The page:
The menacing black color is caused by the most amazing feature of black holes - layer of phototrophic sulphur bacteria. This layer "swallows" the light and causes the black color of water. Bacteria have heated up this layer up to 40°C - possibly the only case in world where bacteria manage to heat up the water.
Blue hole is a term applied to some of those sinkholes which are filled with water - irrespective of their mechanism of formation. It seems that the decisive factor in the use of this term is the beautiful deep blue color of water in these formations.
This color is created by high transparency of water and bright white carbonate sand. Blue light is the most enduring part of spectrum: where other parts of spectrum - red, yellow and finally the green - are absorbed during their path through the water, blue light manages to reach the white sand and return back after the refraction.
The term has been first used in Bahamas, where are numerous blue holes.
Specific monuments of nature and often - culture are many cenotes - large sinkholes found mainly in Yucatán Peninsula, Mexico. These round, water filled sinkholes often had huge importance for nearby Mayan cities as a source of potable water and sometimes as sacrifice and ritual sites (Sacred Cenote in Quintana Roo, Mexico).
Formation of cenotes is linked to another unusual monument of natural history - fall of the Chicxulub meteorite some 65 million years ago. After the fall of meteorite formed large basin where thick layer of carbonate rocks was deposited. Present-day cenotes have formed along the rims of this ancient basin.
Some giant, deep sinkholes with nearly vertical walls in Mexico are called sótanos - the best known is the 372 m deep Sótano de las Golondrinas - Cave of the Swallows (Mexico, San Luis Potosi). several of these sinkholes correspond well to criteria of tiankengs.
Extremely large and visually impressive natural sinkhole is called tiankeng - this term is introduced by Chinese geologists.
To earn this name the hole must be at least 100 metres deep and wide, with vertical walls and with a cave river below. There are some 75 tiankengs in the world, most of them in China. The largest one is Xiaozhai tiankeng (Chongqing, China): incredible 662 metres deep and up to 537 metres wide hole with vertical walls. Another region with tiankengs is Papua New Guinea, especially New Britain island, where these sinkholes are located in the middle of lush jungle and have jungle also on their bottoms. Some more tiankengs are in Mexico, Croatia, Venezuela and other countries.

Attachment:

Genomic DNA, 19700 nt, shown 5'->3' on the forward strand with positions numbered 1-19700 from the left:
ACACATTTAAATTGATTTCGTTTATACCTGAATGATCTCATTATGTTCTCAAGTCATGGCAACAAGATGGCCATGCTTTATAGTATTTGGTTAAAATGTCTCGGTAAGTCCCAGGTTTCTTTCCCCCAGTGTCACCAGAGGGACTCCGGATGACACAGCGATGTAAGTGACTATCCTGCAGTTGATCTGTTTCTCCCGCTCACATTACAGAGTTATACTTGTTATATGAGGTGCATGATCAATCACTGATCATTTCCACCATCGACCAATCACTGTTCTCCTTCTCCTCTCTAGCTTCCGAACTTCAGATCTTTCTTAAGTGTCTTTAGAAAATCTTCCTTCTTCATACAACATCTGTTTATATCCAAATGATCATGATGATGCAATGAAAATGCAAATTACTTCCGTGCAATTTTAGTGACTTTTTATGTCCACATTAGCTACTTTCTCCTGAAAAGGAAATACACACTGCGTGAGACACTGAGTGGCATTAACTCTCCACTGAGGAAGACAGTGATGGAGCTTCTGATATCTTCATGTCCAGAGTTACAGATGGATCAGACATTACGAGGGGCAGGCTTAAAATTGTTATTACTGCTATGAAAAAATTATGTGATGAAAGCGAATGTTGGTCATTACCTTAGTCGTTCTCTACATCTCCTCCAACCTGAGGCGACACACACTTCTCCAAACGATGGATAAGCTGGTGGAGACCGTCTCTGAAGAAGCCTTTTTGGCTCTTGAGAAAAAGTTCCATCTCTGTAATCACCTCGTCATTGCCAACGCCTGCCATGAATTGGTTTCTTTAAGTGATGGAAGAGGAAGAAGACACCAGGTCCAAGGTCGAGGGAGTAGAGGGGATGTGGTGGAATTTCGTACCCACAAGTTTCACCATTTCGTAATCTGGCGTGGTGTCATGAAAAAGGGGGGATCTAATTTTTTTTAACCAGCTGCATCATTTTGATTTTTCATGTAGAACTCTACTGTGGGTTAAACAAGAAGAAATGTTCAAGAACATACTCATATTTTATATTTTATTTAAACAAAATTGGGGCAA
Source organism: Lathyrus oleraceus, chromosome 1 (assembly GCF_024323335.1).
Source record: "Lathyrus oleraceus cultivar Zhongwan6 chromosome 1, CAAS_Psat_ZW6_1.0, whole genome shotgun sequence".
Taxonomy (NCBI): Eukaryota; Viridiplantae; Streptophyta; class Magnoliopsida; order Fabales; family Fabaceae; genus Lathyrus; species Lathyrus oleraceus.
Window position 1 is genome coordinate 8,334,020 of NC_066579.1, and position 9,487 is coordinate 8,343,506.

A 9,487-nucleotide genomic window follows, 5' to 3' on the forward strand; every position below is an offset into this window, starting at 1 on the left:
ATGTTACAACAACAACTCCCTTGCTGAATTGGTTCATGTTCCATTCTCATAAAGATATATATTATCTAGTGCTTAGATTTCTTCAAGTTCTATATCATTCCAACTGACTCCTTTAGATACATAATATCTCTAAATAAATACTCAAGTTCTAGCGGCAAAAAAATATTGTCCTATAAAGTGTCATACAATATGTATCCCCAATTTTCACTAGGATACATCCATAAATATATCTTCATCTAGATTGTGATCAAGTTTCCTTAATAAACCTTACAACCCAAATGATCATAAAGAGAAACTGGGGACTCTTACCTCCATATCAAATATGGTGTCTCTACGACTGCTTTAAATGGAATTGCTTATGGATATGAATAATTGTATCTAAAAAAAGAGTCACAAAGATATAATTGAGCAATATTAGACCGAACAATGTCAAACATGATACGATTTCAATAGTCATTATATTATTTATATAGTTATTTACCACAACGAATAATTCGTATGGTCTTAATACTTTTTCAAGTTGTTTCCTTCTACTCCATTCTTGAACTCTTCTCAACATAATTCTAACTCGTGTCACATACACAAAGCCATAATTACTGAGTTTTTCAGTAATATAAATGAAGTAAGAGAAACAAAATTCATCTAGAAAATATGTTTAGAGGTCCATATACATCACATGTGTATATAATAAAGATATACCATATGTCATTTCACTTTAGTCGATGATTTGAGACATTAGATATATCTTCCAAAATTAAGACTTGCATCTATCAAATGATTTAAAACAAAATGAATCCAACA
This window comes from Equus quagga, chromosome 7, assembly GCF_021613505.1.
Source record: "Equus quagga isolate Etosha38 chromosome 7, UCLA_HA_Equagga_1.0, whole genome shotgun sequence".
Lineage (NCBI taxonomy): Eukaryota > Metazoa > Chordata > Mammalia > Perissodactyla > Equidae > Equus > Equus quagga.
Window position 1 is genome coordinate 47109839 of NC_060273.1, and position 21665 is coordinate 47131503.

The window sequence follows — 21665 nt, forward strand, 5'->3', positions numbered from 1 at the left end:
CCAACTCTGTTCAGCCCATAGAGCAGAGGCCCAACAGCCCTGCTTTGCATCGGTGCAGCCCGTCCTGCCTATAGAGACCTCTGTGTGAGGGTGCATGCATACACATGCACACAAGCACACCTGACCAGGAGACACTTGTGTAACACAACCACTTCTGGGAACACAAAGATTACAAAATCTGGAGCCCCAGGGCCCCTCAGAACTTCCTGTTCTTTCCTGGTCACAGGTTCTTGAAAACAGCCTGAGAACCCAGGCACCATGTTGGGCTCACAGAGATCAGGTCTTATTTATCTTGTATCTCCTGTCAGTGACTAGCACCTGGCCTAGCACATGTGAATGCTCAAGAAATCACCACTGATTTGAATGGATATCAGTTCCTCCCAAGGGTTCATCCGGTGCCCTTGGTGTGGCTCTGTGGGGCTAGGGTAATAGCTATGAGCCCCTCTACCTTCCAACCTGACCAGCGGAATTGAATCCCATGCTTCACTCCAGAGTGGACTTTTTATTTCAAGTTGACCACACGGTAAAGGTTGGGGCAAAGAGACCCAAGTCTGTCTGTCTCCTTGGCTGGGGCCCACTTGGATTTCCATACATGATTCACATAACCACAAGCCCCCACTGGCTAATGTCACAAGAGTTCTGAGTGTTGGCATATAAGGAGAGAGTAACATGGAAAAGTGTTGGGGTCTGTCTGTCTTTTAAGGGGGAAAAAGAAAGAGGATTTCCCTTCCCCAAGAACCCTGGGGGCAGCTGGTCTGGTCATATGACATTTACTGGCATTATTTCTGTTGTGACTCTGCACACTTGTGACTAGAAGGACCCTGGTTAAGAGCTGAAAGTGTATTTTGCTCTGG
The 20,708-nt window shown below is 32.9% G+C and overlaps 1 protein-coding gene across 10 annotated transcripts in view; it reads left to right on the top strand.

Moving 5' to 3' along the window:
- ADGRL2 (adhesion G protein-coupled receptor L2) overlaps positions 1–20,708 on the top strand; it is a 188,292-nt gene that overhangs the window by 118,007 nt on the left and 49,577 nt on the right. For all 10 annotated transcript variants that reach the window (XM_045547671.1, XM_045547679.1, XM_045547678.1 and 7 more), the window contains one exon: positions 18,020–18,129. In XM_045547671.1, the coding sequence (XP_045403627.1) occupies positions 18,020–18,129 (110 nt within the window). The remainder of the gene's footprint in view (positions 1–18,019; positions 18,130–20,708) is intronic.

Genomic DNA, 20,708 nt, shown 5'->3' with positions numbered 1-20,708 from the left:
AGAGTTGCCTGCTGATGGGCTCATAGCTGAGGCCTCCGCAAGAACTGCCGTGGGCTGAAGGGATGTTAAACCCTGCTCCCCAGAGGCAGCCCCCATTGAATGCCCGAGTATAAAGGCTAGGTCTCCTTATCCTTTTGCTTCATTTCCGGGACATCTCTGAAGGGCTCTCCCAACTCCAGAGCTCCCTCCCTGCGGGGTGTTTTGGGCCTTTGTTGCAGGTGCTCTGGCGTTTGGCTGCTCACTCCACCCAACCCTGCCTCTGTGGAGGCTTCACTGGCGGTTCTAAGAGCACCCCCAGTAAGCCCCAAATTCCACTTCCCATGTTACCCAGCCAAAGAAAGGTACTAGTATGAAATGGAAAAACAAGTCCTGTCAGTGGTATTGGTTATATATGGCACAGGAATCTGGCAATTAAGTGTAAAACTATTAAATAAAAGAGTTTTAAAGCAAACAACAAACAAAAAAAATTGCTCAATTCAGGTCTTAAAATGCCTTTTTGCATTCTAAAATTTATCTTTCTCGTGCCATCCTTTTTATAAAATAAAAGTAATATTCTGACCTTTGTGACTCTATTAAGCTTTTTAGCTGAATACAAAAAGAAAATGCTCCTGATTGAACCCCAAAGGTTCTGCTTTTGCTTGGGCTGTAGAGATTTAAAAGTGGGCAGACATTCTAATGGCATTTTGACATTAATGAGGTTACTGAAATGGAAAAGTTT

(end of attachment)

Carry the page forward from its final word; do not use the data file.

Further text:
Here are selected some of the most surprising and interesting sinkholes of the the world, arranged by the part of the world and in an alphabetic order.
Often it is mentioned that Qattara Depression in Matruh Governorate, Egypt, is the largest sinkhole in the world. This feature is approximately 19,500 km² large, up to 360 m deep. Borders of this structure are not very well defined - in nothern part it has precipice, in southern there is gradual rise without cliffs. Mechanism of its formation is not fully clear. As a whole it has little in common with sinkholes.
- Bushmangat - South Africa. Flooded cave chamber with opening above. Depth 264 m, opening only 30 m long and 12 m across but deeper it becomes larger.
- Chinhoyi Caves - Mashonaland West, Zimbabwe. Group of legendary, impressive caves with up to 110 metres deep lakes. Extremely high transparency of water where clouds and birds flying over can be seen from 30 metre depth inside the cave lake.
- Lake Guinas - Namibia. 145 m long, 70 m wide and 132 m deep lake. Endemic fish - Tilapia guinasana Trewavas, 1936.
- Mangily sinkhole - Diana, Madagascar. The largest sinkhole in Ankarana karst region, up to 700 m across and 140 m deep. Volume - 25 million m³.
Bala'a sinkhole, Lebanon. Photo from Wikimedia Commons by user Elie plus, CC-BY-SA-3.0
- Baidong tiankeng - Guangxi, China. Very deep sinkhole, up to 312 m deep, opening up to 220 m wide. Adjacent to giant cave room.
- Bala'a sinkhole (Baatar) - North, Lebanon. Approximately 250 m deep sinkhole. The most amazing feature is waterfall which has percolated one side of sinkhole, creating three natural bridges one above the other.
- Dashiwei tiankeng - Guangxi, China. Enormous tiankeng, up to 613 metres deep, 600x420 metres across.
- Garden of Eden - Sarawak, Malaysia. This is not true sinkhole but giant collapse doline, opened to south-east, but from other three sides surrounded with 100 - 300 m high vertical walls. This is former giant cave chamber with two giant caves (Deer Cave and Green Cave) still continuing in both sides of Garden of Eden. Volume - 150 million m³, size 1,200 x 800 m.